There were two new polls on the Scottish Parliament elections today – a new TNS face-to-face poll and a new Survation online poll. Note that while they are both newly published the different methodologies mean that the Survation fieldwork is far newer than TNS’s – Survation polled over the weekend, TNS polled over the last three weeks. Topline figures are below:

Survation
Constituency vote: SNP 54%, LAB 21%, CON 16%, LDEM 5%
Regional vote: SNP 43%, LAB 19%, CON 14%, LDEM 7%, GRN 9%, UKIP 6%

TNS:
Constituency vote: SNP 60%, LAB 21%, CON 13%, LDEM 4%
Regional vote: SNP 55%, LAB 21%, CON 13%, LDEM 4%, GRN 6%

Both polls have a huge SNP lead and their victory in May seems a foregone conclusion. Labour are comfortably in second place – the last round of Scottish Parliament polling from TNS showed the gap between Labour and the Conservatives narrowing, but that has faded away again. The Survation poll has UKIP up at 6%, which has provoked some comment – it appears to be something to do with Survation’s methodology rather than a new development, looking back over past Scottish Parliament polling Survation have consistently had UKIP at 5-6% in the Holyrood regional vote while other companies consistently give them between 1-3%. John Curtice has speculated that this may be something to do with the question wording Survation use, which refers to the regional vote as a “second vote” and might lead to some people giving a second preference (this would also explain the big gap they fond between SNP constituency and regional vote). A couple of years ago Roger Scully did an experiment looking at different wordings in Welsh Assembly polling, and found you got really different answers depending on whether the question said “second vote” or “regional vote”, so it is plausible that there’s a similar effect in Scotland.


131 Responses to “New TNS and Survation Scottish polls”

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  1. “…so it is plausible that there’s a similar effect in Scotland.”

    ———

    Brave man, AW!!…

  2. The SNP appear to be polls apart (no pun intended) from all the other main parties plus the Lib/Dems so yeah I would agree with AW that “their victory in May seems a foregone conclusion”

    The wording for the list vote in the survation poll is interesting and no doubt has skewed the results disadvantaging the SNP if people when asked the question were thinking they were giving a second preference from what they said they would vote for in the constituency ballot.

    UKIP at 6% (survation) on the list may well build a little momentum going into the Scottish elections because they will be the main and probably only voice in Scotland advocating a No vote for the EU referendum and they would be daft not to go into the Scottish elections on an anti EU ticket and earning themselves some brownie points from Scottish eurosceptics.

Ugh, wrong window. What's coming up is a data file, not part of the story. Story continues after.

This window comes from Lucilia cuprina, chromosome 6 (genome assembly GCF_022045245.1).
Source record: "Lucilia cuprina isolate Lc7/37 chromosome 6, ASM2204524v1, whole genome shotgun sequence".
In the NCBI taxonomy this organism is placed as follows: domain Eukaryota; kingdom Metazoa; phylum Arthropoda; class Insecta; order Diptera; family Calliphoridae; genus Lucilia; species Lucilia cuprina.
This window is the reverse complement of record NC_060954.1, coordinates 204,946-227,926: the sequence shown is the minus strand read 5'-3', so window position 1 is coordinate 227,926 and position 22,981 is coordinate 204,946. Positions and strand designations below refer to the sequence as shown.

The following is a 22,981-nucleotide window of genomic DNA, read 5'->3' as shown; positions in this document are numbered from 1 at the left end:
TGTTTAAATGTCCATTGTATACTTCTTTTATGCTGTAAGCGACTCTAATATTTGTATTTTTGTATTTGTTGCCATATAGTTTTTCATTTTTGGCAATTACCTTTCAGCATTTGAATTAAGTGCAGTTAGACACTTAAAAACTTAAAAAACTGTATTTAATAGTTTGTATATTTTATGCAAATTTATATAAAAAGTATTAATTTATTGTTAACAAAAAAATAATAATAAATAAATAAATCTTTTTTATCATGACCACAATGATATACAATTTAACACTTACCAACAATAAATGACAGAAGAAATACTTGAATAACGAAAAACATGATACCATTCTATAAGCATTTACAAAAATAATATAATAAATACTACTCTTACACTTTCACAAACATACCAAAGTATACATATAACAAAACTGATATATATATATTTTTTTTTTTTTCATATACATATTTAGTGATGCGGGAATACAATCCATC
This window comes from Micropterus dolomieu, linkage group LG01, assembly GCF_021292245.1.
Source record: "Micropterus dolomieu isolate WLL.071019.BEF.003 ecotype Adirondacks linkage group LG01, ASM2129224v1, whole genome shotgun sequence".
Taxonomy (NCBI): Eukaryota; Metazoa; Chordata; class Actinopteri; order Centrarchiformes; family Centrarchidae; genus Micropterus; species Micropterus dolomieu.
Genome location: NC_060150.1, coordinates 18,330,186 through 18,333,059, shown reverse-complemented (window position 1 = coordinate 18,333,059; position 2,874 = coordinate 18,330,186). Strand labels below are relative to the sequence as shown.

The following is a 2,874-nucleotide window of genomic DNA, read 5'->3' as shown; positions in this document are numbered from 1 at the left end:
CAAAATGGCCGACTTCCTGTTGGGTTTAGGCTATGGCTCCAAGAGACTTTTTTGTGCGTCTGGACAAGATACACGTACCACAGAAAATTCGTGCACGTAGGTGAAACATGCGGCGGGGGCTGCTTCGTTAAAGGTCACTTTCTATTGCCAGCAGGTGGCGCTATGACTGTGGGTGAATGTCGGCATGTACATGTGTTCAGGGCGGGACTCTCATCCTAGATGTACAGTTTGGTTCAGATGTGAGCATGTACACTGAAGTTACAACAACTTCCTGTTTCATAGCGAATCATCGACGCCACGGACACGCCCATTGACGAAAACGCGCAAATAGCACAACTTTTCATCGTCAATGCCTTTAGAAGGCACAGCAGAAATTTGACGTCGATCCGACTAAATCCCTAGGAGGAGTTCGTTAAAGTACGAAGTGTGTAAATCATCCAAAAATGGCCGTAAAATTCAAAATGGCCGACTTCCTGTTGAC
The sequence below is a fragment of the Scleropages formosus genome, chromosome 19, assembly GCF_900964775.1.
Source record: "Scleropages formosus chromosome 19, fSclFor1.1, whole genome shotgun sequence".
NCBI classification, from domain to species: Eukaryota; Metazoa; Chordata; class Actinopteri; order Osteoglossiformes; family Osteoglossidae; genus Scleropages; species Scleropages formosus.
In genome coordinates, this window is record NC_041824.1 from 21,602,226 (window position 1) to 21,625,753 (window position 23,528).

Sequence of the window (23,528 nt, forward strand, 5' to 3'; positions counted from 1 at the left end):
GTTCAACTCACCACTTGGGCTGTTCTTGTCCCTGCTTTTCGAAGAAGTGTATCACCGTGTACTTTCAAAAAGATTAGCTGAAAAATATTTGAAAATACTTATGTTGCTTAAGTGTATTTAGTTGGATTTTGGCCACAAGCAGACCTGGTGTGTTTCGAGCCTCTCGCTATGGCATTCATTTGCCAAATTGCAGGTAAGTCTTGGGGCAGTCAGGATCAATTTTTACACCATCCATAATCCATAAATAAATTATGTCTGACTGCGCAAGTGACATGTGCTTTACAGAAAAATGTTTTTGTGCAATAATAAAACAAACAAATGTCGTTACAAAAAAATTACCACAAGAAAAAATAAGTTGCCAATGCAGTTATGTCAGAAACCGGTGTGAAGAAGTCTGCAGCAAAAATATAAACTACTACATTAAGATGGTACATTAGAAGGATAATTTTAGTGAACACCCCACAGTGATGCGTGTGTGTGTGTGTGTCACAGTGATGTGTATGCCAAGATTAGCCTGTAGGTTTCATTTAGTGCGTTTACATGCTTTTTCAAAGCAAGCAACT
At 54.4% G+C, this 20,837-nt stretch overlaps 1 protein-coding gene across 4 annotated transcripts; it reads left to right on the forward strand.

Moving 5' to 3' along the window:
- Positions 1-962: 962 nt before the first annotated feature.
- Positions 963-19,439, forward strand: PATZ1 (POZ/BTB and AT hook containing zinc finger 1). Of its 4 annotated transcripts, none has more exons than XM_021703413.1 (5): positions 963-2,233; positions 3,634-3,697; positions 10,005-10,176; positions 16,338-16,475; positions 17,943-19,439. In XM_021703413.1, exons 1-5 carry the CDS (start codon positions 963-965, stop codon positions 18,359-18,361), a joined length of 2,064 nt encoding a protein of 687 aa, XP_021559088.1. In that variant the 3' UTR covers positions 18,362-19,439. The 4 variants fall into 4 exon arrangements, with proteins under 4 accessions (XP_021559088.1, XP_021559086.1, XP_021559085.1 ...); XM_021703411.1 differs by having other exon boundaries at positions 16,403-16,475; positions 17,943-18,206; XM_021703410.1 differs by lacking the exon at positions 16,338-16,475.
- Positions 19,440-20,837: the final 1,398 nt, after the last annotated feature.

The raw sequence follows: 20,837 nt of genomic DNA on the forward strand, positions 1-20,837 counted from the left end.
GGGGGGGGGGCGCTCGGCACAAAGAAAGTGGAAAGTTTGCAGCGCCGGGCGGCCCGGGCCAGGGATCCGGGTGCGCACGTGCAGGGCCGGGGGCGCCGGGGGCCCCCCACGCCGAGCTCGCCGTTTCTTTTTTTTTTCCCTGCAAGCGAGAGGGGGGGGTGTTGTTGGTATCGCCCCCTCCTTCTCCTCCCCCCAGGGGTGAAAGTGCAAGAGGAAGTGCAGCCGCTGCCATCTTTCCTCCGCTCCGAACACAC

3. If I lived in Scotland I would vote SNP because I am impressed by them. I wouldn’t, however, vote for independence, This would for the same reason that I will not vote to leave the EU. In the long run I don’t think it will make much difference but in the short run it will create a lot of risk and uncertainty which at my time of life I can do without. I don’t think this is a very consistent position but I would be interested to know how many Scots would be of a similar mind. Do we know what proportion of SNP supporters do not want independence? Do we know what their professed reasons for this are?

  4. Apart from the overwhelming SNP lead the key thing about these polls is the decline in the Tories. It means that Ruth Davidson’s claims of taking second place are foolhardy to say the least. She will be first to go after the election,

  5. CHARLES

    I’m not sure how many SNP supporters don’t want independence but the answer is out there somewhere but can’t be arsed looking for it.

    To SNP’s credit they have always acknowledged that not all of the people who vote for them would vote for independence… however on the subject of Scottish independence the SNP are in the astonishing situation where the very thing they are advocating people stay in (The EU) warned against Scottish membership for the EU should the Scots vote to bolt from the UK,

    Food for thought.

  6. ALEX ANDERSON

    I wouldn’t write off Ruth Davidson just yet. If the Scottish Tories had any imagination then they could put on the ballet paper “Ruth Davidson for opposition leader” securing them second spot behind the SNP.

    The SNP in 2007 had “Alex Salmond for First Minister” on the ballot paper and well the rest is history.

    And not forgetting Ruth is more popular than Kez.

  7. SALMOND in his entire term of office never had a positive rating of less than plus 10 per cent – an unbelievable achievement. Davidson is not in the same light year!

  8. Would be curious to hear from those who vote in Scotland how they feel about having ‘constituency members’ and ‘list members’.

    Big advantage to be able to vote for a party, but are list members seen as somehow second class? Do they have a different take on stuff because they don’t deal with constituents? Are the roles any different on paper or in practice?